Getting around Manila is both easy and difficult. While it’s easier to get directions compared to other Asian countries (everything is written in English or at least using the alphabet), the commute can be daunting. Get ready for Manila’s roads by knowing what awaits you the moment you land.
Ditch Public Transport
Public transport isn’t one of the country’s strong suits. The metros are relatively short (the one in EDSA is barely 10 miles long), and the buses can get extremely congested. A short ride on the subway can have you squeezing with strangers with no space to move, especially during certain hours. The air conditioning is sparse, and everyone is sweating next to each other. Buses are the same; they’re a little less congested, but traffic and frequent stops can double or triple your travel time. Ride-sharing services and taxis are available, but they can be sparse when you need them the most. However, the city does have an efficient short-distance travel system with its jeepneys (bus-like jeeps that hold 15 or more people) and tricycles (a motorcycle-based rickshaw). Traveling less than 2 miles is relatively easy — more than that becomes problematic.
License to Drive
Renting a car is probably your best option. As long as you have a license that uses the English alphabet or something close, you can drive in the country. You won’t need any additional paperwork or certifications for your first 90 days in the country. Head straight to a car rental service the moment you land at the airport or book a car online even before your flight. Sedan and SUV rentals are readily available, but you’ll need to make prior arrangements if you want to rent a luxury or sports car. Fast cars aren’t worth driving in the Philippines. Road conditions are adverse, there are speed bumps everywhere, and the speed limit is 60 kmph (less than 40 mph!) on the highways! Driving in Manila can be a bit daunting. Cars and buses will swerve lanes to cut you off, and motorcycle riders weave through traffic with little concern over their safety.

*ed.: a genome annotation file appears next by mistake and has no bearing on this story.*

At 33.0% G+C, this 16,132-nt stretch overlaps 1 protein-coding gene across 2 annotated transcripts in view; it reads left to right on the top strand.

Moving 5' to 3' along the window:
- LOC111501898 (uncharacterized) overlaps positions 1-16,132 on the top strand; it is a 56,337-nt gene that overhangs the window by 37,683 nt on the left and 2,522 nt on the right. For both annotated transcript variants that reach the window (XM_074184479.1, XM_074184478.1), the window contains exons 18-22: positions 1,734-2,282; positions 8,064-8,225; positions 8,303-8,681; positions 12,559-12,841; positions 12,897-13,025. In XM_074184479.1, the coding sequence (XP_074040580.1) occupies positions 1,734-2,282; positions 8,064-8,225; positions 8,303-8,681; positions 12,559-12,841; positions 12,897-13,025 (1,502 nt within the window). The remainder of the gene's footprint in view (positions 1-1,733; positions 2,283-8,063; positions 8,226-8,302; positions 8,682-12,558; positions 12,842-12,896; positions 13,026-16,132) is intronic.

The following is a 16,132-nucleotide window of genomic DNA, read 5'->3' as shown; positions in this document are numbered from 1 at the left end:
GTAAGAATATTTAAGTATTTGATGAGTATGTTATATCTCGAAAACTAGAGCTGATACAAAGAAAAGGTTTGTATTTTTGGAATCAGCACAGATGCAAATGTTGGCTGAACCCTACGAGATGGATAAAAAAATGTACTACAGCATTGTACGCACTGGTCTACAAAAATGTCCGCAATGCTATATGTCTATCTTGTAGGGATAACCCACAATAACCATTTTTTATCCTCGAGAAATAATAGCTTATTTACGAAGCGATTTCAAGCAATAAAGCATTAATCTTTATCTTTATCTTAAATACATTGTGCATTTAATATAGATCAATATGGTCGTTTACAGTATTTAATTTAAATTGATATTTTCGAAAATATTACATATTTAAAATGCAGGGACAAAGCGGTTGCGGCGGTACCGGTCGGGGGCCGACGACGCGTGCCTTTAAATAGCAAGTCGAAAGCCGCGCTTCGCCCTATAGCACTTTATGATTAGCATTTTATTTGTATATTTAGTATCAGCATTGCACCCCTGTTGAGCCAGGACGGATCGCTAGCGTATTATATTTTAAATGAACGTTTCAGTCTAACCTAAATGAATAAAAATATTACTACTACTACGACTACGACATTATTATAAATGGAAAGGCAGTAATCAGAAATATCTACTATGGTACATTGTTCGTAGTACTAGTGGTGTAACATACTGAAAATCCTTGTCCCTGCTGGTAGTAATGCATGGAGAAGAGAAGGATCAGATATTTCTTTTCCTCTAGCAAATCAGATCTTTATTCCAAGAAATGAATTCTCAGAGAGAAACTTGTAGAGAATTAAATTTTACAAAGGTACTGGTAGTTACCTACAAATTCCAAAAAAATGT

Don’t Get Lost
Opt for a ride with GPS navigation or use a similar app. Manila roads are notorious for their ever-changing and similar names — locking in your destination ensures you don’t make costly mistakes. Streets named after heroes and politicians are often found in more than one location — sometimes more than 15 miles apart. Be meticulous in programming your navigation system, or you might drive off in the wrong direction. The system of one-way roads can also be confusing, so avoid penalties and fines by letting a driving app guide you. Road signs are in English (or at least readable), and you can easily ask a random person for directions. Everyone in Manila understands English, and they would gladly help someone asking for directions.
Manila roads are easy to navigate, but the traffic can be frustrating. Plan your route, avoid the rush hour, and get behind the wheel and drive.